I tasted the original Rock Oyster way back in 2015, and quite liked it (score 85, if I recall). Soon after a cask strength version ensued , adding some more Oomph to this blend of Island single malts, and I am not sure why I did not review that expression sooner, as I’ve certainly tasted this version quite some time ago on several occasions. If you’re not familiar with the Rock Oyster family, this one is a blended malt containing whiskies from the scottish islands : including those distilled on Islay, Arran, Orkney and Jura.
If we’re talking D.Laing, this is a good occasion to mention some lovely news coming from the D.Laing HQ at Glasgow : A new £10.7 million urban Whisky distillery and bottling complex is to be built on the banks of the River Clyde in the heart of Glasgow. The development at Pacific Quay, one of Glasgow’s most high profile waterfront sites, will also see the launch of their new Govan-based Malt Whisky, celebrating the connection between the firm and the site of its new distillery which will also house a corporate head office, a visitor centre, a whisky laboratory and archive, bar and bistro.
The new venture will enable the firm to focus on developing its highly successful global export trade – already selling to 50-plus countries worldwide. Plans and contacts are in place to further open up and expand into the emerging and huge Chinese market. The new distillery Malt will allow further and deeper growth into existing markets including the USA, on the back of existing vibrant operations in Germany, France, Japan and Taiwan and the UK domestic market.
Beyond private family money, the Scottish Government is part-grant funding the innovative development by Douglas Laing, which will create up to 38 new jobs and will see the existing Douglas Laing workforce almost treble from 22 to 60.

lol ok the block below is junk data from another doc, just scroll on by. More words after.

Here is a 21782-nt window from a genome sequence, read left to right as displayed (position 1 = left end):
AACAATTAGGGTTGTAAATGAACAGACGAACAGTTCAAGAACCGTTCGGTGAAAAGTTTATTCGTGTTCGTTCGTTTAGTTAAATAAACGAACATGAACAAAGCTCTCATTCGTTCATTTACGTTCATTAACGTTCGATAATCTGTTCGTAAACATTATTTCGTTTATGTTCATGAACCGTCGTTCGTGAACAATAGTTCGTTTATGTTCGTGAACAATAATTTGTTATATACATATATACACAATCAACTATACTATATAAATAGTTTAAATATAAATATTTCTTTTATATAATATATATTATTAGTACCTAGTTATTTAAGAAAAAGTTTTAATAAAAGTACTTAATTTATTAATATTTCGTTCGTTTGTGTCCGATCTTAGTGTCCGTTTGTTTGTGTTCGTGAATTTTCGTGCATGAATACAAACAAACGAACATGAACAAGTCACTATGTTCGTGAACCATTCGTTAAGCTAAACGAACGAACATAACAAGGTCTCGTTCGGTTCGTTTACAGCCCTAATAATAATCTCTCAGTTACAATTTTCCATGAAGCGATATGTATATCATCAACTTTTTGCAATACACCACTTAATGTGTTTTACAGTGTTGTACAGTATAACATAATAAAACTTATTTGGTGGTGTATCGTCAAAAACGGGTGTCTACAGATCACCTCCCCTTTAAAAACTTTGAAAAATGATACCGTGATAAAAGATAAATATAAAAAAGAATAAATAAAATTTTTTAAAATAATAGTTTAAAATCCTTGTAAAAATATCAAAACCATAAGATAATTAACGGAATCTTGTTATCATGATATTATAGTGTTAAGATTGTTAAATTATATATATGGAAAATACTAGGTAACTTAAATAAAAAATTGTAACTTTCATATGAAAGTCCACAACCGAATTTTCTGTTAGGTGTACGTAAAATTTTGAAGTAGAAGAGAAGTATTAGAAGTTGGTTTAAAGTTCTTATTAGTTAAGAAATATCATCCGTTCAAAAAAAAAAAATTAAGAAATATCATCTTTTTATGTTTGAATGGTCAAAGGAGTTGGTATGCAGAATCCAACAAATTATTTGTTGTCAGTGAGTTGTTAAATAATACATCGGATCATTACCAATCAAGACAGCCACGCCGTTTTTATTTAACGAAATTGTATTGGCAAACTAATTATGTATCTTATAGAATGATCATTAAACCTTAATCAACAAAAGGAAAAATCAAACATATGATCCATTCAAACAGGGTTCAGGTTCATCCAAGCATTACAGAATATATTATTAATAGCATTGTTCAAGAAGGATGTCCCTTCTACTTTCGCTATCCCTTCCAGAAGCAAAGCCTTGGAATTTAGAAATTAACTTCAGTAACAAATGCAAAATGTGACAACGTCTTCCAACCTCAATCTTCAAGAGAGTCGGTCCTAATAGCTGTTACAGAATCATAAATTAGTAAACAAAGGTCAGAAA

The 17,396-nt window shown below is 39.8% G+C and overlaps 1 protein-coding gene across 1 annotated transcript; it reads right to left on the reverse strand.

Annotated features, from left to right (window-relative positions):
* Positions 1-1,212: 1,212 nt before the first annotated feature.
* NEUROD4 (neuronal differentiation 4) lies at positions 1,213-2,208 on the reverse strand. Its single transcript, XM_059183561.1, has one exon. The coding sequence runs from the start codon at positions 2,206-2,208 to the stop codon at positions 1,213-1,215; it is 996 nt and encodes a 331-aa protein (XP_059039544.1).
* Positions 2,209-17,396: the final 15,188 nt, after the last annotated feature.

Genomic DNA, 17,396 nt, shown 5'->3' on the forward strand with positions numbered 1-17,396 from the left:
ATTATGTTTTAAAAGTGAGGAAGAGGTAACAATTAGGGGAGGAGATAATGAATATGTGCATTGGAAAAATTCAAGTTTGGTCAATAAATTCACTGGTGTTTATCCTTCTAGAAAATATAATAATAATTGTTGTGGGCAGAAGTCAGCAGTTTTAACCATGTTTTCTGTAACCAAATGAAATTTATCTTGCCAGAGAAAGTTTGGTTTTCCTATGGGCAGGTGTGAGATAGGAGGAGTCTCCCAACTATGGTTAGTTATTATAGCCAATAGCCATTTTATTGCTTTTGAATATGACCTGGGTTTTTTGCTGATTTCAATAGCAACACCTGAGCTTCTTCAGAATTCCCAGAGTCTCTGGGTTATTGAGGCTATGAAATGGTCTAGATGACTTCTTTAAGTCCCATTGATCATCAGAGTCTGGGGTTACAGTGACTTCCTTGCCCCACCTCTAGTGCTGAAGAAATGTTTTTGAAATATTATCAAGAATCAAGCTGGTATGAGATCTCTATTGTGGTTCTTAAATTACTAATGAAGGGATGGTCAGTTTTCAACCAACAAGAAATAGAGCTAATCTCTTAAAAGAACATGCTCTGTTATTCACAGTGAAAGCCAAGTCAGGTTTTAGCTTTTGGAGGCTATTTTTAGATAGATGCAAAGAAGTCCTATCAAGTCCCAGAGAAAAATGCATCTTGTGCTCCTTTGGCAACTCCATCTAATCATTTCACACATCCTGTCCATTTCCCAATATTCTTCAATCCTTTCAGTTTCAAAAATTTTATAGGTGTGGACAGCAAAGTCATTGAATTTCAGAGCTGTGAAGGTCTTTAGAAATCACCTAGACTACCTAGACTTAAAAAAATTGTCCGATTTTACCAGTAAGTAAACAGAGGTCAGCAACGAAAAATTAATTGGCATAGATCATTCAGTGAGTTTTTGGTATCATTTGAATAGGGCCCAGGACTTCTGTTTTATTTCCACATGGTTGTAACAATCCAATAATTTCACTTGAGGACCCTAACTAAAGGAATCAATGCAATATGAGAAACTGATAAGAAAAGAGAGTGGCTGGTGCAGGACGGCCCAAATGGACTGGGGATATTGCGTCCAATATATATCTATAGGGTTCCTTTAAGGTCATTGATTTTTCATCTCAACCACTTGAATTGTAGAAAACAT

The company is to receive £855,000 through the Food Processing Marketing and Co-operation (FPMC) grant scheme, a £70 million funding programme for the food and drink business across Scotland which was launched in 2015. The grant will assist with the capital costs of distillery equipment and plant. The FPMC scheme is aimed at supporting such costs of businesses involved in the processing of primary agricultural produce to develop new and existing facilities.
Good luck to DL, with this ambitious project, and now let’s taste some whisky, shall we?
Nose: This smells quite coastal, which does not come as a big surprise, right? seaspray, peat, tar, and pepper, with sweeter maltier notes below, some citrus zest, and a hint of tobacco leaf.
Palate: More earthy peat up front, certainly bigger than the peat on the nose, sea spray, seaweed , wood, pepper and soot, hints of salty caramel, lemon zest, and vanilla. I have tasted this previously and it seemed younger, yet this time round , it does not suffer from too much youthful notes, which is nice.
Finish: smoke, sea-spray, brine and bitter sweet wood.
A nice smokey / peaty / coastal profile, at a nice strength, price is not bad too. Not too young, and quite enjoyable. I guess some batches are nicer than others, this is a good one.
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